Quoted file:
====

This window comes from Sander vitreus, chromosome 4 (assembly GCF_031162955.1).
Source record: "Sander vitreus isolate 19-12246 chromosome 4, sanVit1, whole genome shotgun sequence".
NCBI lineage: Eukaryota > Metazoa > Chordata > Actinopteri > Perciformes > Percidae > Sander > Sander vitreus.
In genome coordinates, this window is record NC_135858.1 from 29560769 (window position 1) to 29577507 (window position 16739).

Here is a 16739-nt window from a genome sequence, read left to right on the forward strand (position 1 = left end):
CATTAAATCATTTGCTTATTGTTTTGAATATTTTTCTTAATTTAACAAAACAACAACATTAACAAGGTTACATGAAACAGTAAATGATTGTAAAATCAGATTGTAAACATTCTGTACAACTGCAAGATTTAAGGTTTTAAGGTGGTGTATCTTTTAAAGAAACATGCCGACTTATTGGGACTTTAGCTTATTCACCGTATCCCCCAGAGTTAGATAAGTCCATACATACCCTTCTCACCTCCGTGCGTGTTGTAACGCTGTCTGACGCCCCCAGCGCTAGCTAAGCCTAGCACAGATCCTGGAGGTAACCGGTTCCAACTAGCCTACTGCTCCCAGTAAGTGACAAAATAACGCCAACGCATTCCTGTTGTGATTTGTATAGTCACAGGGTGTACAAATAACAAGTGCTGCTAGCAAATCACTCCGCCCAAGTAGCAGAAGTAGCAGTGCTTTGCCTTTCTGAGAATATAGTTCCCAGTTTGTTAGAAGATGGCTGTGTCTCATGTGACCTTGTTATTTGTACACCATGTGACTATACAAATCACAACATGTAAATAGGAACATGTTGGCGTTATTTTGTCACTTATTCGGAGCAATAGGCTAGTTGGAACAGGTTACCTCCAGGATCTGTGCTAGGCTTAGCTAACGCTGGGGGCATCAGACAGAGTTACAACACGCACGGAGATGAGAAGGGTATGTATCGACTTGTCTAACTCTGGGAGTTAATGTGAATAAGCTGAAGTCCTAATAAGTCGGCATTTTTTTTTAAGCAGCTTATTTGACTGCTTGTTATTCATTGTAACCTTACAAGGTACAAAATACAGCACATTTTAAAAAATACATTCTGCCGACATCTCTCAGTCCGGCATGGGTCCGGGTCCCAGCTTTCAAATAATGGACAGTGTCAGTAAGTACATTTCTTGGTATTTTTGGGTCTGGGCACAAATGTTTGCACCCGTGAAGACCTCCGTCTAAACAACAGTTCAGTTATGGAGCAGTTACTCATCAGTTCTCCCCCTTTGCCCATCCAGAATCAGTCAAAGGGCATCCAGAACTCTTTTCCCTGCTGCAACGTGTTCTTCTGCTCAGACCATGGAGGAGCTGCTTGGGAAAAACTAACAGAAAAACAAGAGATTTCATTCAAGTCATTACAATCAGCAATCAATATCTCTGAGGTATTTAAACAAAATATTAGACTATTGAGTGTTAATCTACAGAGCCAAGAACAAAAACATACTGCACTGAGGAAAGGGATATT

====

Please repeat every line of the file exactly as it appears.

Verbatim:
This window comes from Sander vitreus, chromosome 4 (assembly GCF_031162955.1).
Source record: "Sander vitreus isolate 19-12246 chromosome 4, sanVit1, whole genome shotgun sequence".
NCBI lineage: Eukaryota > Metazoa > Chordata > Actinopteri > Perciformes > Percidae > Sander > Sander vitreus.
In genome coordinates, this window is record NC_135858.1 from 29560769 (window position 1) to 29577507 (window position 16739).

Here is a 16739-nt window from a genome sequence, read left to right on the forward strand (position 1 = left end):
CATTAAATCATTTGCTTATTGTTTTGAATATTTTTCTTAATTTAACAAAACAACAACATTAACAAGGTTACATGAAACAGTAAATGATTGTAAAATCAGATTGTAAACATTCTGTACAACTGCAAGATTTAAGGTTTTAAGGTGGTGTATCTTTTAAAGAAACATGCCGACTTATTGGGACTTTAGCTTATTCACCGTATCCCCCAGAGTTAGATAAGTCCATACATACCCTTCTCACCTCCGTGCGTGTTGTAACGCTGTCTGACGCCCCCAGCGCTAGCTAAGCCTAGCACAGATCCTGGAGGTAACCGGTTCCAACTAGCCTACTGCTCCCAGTAAGTGACAAAATAACGCCAACGCATTCCTGTTGTGATTTGTATAGTCACAGGGTGTACAAATAACAAGTGCTGCTAGCAAATCACTCCGCCCAAGTAGCAGAAGTAGCAGTGCTTTGCCTTTCTGAGAATATAGTTCCCAGTTTGTTAGAAGATGGCTGTGTCTCATGTGACCTTGTTATTTGTACACCATGTGACTATACAAATCACAACATGTAAATAGGAACATGTTGGCGTTATTTTGTCACTTATTCGGAGCAATAGGCTAGTTGGAACAGGTTACCTCCAGGATCTGTGCTAGGCTTAGCTAACGCTGGGGGCATCAGACAGAGTTACAACACGCACGGAGATGAGAAGGGTATGTATCGACTTGTCTAACTCTGGGAGTTAATGTGAATAAGCTGAAGTCCTAATAAGTCGGCATTTTTTTTTAAGCAGCTTATTTGACTGCTTGTTATTCATTGTAACCTTACAAGGTACAAAATACAGCACATTTTAAAAAATACATTCTGCCGACATCTCTCAGTCCGGCATGGGTCCGGGTCCCAGCTTTCAAATAATGGACAGTGTCAGTAAGTACATTTCTTGGTATTTTTGGGTCTGGGCACAAATGTTTGCACCCGTGAAGACCTCCGTCTAAACAACAGTTCAGTTATGGAGCAGTTACTCATCAGTTCTCCCCCTTTGCCCATCCAGAATCAGTCAAAGGGCATCCAGAACTCTTTTCCCTGCTGCAACGTGTTCTTCTGCTCAGACCATGGAGGAGCTGCTTGGGAAAAACTAACAGAAAAACAAGAGATTTCATTCAAGTCATTACAATCAGCAATCAATATCTCTGAGGTATTTAAACAAAATATTAGACTATTGAGTGTTAATCTACAGAGCCAAGAACAAAAACATACTGCACTGAGGAAAGGGATATT